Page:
A short time later, IEA members gathered to talk about the licensure issue, and other matters that have become political hot potatoes.
"But nobody ever went into teaching to be a political activist," said James Conlon, organizational specialist with the National Education Association. "But the reality is that public education has never been so politicized."
Matt Compton, public policy director for the IEA, said more citizens needed to get engaged on the specific issue of tiered licensure.
"We're going to call for open forums on this," he said. "It's being desperately pushed by Tom Luna [the soon-to-retire superintendent of public instruction]. Apparently, this is what he wants his legacy to be."
On Aug. 8, Compton and Conlon led a spirited discussion in a workshop session that they called From the Classroom to the Capitol, engaging teachers from throughout the state to share their own experiences in and around the Idaho Statehouse.
"In my mind, as a citizen, it's my duty to tell legislators why education is so important," said Meridian educator Sam Perez. "If it's not us, then who? That's why this past spring, I stood before the Joint Finance and Appropriations Committee and, boy, I was nervous as all get out. But it was important to fight for adequate funding."
Compton said there were still Idaho lawmakers who had the false impression that teachers were part-timers, just like Idaho legislators.
"There are legislators who think you only go to work in the fall and work 9 to 3," said Compton, to a room full of laughter. "And they think you have your summers off." That line got an even bigger laugh, as educators were spending a good chunk of their summer at training sessions on everything from technology to Idaho Core to workshops on tolerance and the ever-changing social landscape.
"Some legislators don't have a clue, but that's truly what their perception is," he said.
Then a hand went up from the back of the room. It was Tina Williams, who shared one of the most interesting education/political stories in recent memory.
"I need to tell you about Scott Bedke," she said as the room full of educators shifted in their chairs to listen to her in the back of the room.
Simply put, Bedke is one of the most powerful men in Idaho. Bedke has been in the Idaho House of Representatives for more than a decade, representing Minidoka and Cassia counties in Idaho House District 27. He was elected as House speaker in 2012 and he isn't leaving that post anytime soon. While soft spoken, Bedke should never be underestimated.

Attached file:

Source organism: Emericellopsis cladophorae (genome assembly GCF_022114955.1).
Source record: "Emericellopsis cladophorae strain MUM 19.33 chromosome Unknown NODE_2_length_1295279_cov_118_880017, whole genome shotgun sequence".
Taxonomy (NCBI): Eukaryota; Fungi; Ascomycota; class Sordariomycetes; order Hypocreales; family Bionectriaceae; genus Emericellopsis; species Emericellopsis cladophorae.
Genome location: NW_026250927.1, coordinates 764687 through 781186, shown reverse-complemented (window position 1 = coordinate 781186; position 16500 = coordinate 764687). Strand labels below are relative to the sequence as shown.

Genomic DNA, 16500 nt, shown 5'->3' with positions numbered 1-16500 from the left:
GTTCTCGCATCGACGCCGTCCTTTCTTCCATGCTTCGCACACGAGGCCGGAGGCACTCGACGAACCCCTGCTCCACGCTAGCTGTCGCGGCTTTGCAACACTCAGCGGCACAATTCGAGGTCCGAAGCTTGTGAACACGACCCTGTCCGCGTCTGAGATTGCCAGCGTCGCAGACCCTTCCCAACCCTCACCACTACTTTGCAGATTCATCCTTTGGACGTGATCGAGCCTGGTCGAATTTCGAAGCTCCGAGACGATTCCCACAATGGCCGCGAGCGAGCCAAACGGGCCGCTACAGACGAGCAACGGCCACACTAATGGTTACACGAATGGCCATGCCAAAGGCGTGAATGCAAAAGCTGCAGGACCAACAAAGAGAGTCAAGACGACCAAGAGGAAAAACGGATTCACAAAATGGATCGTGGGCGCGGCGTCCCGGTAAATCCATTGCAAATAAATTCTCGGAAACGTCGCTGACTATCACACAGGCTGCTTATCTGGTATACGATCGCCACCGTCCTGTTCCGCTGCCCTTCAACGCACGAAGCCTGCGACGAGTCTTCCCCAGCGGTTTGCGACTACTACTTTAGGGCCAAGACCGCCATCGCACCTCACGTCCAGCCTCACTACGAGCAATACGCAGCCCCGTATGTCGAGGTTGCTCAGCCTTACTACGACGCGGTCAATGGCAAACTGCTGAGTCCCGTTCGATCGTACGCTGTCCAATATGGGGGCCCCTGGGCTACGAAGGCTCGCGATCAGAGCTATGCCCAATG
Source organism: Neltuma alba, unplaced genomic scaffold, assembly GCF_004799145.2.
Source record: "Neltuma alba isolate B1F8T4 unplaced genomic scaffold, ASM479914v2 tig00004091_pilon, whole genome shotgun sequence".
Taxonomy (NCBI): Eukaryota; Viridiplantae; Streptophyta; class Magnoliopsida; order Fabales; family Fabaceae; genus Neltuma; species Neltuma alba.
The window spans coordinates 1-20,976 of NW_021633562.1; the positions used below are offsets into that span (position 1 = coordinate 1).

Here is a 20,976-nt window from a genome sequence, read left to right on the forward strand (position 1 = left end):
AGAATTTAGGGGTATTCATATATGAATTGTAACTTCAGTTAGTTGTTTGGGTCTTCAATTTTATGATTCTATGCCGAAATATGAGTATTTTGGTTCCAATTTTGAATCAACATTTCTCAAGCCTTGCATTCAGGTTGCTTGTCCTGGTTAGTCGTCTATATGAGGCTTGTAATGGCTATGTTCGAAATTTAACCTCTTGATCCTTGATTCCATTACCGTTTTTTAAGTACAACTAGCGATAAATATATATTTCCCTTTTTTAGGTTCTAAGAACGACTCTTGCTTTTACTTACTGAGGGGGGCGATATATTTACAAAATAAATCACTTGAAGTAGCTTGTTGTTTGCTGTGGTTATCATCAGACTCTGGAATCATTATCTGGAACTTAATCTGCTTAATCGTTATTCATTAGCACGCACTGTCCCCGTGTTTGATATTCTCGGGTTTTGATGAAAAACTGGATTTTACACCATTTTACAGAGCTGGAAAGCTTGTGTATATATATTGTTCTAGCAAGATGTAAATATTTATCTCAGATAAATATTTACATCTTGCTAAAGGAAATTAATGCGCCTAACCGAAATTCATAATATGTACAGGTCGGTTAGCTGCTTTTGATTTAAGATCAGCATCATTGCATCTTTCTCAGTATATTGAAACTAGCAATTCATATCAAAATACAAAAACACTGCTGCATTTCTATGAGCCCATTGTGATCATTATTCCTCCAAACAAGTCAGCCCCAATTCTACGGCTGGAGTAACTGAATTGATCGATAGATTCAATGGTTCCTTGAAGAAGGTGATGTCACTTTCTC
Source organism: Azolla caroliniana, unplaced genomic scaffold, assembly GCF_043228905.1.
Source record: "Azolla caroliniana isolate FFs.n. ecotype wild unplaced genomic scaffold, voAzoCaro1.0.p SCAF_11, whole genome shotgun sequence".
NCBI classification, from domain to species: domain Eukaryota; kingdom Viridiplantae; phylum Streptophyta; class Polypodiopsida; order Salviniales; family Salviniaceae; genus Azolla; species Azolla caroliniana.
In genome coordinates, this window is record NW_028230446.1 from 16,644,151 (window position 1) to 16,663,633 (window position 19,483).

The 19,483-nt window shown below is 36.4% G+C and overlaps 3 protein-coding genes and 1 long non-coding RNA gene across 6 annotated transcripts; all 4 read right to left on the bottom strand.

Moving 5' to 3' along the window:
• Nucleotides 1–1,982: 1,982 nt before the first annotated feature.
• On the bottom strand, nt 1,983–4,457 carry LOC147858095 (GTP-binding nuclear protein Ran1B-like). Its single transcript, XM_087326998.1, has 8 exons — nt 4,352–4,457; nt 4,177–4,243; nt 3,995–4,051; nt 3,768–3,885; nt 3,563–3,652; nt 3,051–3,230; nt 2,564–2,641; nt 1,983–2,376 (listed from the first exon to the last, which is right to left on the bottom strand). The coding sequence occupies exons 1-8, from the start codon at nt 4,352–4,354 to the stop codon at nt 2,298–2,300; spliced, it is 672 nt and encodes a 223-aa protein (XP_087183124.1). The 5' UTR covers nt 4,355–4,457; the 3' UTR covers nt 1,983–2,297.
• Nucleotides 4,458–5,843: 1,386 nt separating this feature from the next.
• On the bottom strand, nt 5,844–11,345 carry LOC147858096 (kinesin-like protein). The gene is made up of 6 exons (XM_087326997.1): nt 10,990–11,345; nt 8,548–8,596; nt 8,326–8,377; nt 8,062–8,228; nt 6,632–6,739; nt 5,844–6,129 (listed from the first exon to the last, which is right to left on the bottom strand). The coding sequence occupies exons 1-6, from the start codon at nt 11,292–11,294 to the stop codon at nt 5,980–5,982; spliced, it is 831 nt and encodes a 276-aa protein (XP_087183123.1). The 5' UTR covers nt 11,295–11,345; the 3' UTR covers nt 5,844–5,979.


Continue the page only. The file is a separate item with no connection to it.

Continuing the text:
Bedke is also a staunch conservative, and Williams said when she first met him, he said, "You always put candidates against me." But that political chill began to thaw when Williams traveled to the Capitol and asked to talk to Bedke in person:
"He came off the floor and talked with me at length. And then six words changed everything. I asked him, 'What can I do for you?' He said, 'What?' I said, 'What can I do for you?' He was stunned and then he said, 'You get me a meeting with teachers.'"
Indeed, come the first week of December 2014, Williams said she'll host a sit-down--there will be plenty of coffee, punch and pie--at Connor's Cafe in the town of Heyburn.
"Hey, I would love to be there. Tell me when it is," said one teacher, which began a cascade of other educators saying they would love to share some pie with Bedke as well.
Digital Immigrants and Digital Natives
Just down the hall from the Classroom to the Capitol discussion on Aug. 8, another workshop--titled Survival Kit for Teachers Stranded on the Desert Island of Technology--was being held with a different type of enthusiasm.
"One of my father's favorite sayings is, 'You have digital immigrants and digital natives,'" said Allison Gordon.
The daughter of two veteran Boise teachers, Gordon is the new breed of educator; she's about to begin her fourth year in the Boise School District (even her brother and sister-in-law are teachers). After spending the past two school years as a librarian at Lowell Elementary, she's taking on the district-wide role of Library Media and Tech Support, providing technical wizardry throughout the city.
"Yes, the older generation are the digital immigrants. Change is hard and I've had a couple of teachers... Well, I could barely get them on the computer. But if you give them a helping hand, they'll embrace it," said Gordon. "And the younger generation? Well, they're natives. They grew up with computers and smartphones and resources are easy."